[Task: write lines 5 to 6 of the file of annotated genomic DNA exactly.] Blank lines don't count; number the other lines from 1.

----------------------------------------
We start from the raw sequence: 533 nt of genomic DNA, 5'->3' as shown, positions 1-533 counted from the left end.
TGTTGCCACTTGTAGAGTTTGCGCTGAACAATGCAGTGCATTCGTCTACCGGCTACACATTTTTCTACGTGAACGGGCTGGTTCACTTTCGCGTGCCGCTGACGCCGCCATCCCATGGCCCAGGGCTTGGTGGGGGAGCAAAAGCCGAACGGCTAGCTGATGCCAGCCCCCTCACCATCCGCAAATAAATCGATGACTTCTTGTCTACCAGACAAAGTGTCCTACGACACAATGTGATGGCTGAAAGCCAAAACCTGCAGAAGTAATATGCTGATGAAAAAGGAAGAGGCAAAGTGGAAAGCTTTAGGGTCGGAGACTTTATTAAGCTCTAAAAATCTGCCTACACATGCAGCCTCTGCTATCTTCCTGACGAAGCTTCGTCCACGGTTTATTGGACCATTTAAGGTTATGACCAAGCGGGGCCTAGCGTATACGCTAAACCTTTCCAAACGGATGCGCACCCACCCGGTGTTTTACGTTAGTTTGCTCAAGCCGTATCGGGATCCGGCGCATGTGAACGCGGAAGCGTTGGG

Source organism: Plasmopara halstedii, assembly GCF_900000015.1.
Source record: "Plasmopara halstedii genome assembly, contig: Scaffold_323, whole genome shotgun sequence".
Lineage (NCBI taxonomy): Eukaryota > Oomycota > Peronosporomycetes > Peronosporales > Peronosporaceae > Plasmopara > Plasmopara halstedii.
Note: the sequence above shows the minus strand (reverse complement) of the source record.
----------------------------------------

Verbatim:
Lineage (NCBI taxonomy): Eukaryota > Oomycota > Peronosporomycetes > Peronosporales > Peronosporaceae > Plasmopara > Plasmopara halstedii.
Note: the sequence above shows the minus strand (reverse complement) of the source record.